Earlier this week, I wrote about the historic use of oyster shells for constructing roads on the North Carolina coast. But coastal people didn’t only use oyster shells for road building. Particularly before the Civil War, they also used oyster shells as an important source of lime. Burnt down in kilns, an incredible tonnage of oyster shells was used in making cement, mortar, bricks, wall plaster and whitewash.

The Swedish Nightingale

Last night I saw a scene on PBS’s drama Victoria in which the Swedish opera star Jenny Lind sang for Queen Victoria. That was an actual event: it happened on April 26, 1846. But of course I thought immediately of the little community called “Jenny Lind” that is located 10 miles west of Kinston, in Lenoir County, N.C. According to legend, Jenny Lind sang there, too.

The Oyster Shell Road

Children, a bicyclist and a toll keeper visiting at a toll station on the Shell Road between Wilmington and Wrightsville Beach, N.C., circa 1900.  Oyster shells had been used for building and improving roads and cart paths since earliest colonial times, but the oyster boom that began on the North Carolina coast in the 1880s drastically increased the tonnage of shells available for road construction.

Songs on a Nags Head Porch

I recently visited with Gerret Warner and Mimi Gredy at a coffee shop in Durham, N.C. I had sought out the couple because I had learned that they were making a documentary film about two legendary collectors of American folk music who visited singers and musicians on the North Carolina coast beginning in the 1930s--  Gerret’s father and mother, Frank and Anne Warner.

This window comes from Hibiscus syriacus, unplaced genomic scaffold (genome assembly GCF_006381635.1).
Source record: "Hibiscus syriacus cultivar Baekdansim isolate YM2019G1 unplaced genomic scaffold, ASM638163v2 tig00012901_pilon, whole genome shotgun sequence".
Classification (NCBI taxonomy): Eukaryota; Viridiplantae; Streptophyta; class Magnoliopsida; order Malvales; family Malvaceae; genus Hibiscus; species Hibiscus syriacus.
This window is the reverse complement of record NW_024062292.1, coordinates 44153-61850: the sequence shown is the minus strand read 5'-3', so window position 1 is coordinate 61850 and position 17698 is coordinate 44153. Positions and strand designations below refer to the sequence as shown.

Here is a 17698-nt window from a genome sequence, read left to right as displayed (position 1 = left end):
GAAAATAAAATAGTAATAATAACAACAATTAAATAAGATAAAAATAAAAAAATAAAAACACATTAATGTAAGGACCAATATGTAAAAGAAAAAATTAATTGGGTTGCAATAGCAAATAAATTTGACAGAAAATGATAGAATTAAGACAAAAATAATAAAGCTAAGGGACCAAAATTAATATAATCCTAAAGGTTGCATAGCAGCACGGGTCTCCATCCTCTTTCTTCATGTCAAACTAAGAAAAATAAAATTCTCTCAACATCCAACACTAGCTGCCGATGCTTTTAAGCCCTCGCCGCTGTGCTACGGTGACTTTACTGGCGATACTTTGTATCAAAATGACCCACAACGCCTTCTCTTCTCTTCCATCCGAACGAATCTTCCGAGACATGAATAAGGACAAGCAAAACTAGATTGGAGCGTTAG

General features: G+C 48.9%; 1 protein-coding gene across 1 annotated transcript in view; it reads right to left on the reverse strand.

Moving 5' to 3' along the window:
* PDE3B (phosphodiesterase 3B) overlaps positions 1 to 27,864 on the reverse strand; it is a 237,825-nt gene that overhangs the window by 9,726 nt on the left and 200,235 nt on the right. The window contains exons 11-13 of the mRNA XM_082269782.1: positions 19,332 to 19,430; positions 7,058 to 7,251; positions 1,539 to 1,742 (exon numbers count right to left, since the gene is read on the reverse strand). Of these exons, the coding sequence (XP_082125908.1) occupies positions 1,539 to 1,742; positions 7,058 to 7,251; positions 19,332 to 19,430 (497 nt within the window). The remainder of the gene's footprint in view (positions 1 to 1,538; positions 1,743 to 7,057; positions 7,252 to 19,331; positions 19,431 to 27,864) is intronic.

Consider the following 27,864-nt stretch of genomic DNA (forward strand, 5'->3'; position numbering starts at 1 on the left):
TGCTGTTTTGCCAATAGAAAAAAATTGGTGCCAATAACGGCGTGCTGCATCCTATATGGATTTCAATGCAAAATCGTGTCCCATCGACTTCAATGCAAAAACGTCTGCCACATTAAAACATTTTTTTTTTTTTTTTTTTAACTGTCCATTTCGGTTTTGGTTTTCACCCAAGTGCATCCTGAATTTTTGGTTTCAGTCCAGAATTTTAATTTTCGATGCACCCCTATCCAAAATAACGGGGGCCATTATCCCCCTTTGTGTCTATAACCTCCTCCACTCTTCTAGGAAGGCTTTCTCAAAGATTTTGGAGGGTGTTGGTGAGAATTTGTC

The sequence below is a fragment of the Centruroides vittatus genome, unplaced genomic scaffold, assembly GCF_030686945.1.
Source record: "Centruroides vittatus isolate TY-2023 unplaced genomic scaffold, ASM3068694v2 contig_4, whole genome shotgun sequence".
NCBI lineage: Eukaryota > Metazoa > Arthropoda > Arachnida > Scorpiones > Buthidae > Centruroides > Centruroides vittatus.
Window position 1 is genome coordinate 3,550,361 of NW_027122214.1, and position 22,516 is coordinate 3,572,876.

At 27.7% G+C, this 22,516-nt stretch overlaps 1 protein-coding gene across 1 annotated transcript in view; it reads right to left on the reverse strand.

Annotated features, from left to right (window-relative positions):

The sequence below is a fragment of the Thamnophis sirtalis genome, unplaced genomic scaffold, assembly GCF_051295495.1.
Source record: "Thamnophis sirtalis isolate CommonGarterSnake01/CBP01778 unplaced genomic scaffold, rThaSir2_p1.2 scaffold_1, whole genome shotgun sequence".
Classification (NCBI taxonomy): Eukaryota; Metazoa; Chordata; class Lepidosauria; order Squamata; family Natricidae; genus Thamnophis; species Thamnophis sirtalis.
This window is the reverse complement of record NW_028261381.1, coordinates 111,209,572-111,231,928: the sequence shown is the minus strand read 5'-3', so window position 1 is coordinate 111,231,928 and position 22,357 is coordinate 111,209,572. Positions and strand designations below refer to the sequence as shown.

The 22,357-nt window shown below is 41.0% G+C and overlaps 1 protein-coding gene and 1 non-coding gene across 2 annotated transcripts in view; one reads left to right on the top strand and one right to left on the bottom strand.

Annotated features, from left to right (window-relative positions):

A Harkers Island Christmas

“I remember when the biggest joy of Christmas for me was getting to ride the mail boat over to Beaufort and just look at the five and dime and the drugstore. We'd go down on the shore, bundled up, head and ears, and the mail boat came from down at the center of the island. We'd get in the broom grass and watch for it, and they'd come pick us up.”

The Room of Hidden Things

I am remembering a research trip to the Providence Public Library in Providence, Rhode Island. Built in the style of the Venetian Renaissance, the library is an exquisitely beautiful old building.  But when I ascended the Italian marble staircase and opened the door into the special collections room, I thought I had discovered Hogwarts Castle’s Room of Hidden Things from Harry Potter and the Half-Blood Prince.    

The Witch at the Black River

The climax of Susan Johnson’s diary was her journey to a remote outpost on the Black River, in the southeastern corner of the North Carolina coast. After spending 4 weeks at Peter and Sarah Mallett’s rice plantation, she left Wilmington in a stagecoach on February 9, 1801. Her husband, Samuel, had gone 10 days earlier. He was waiting for her at the Black River.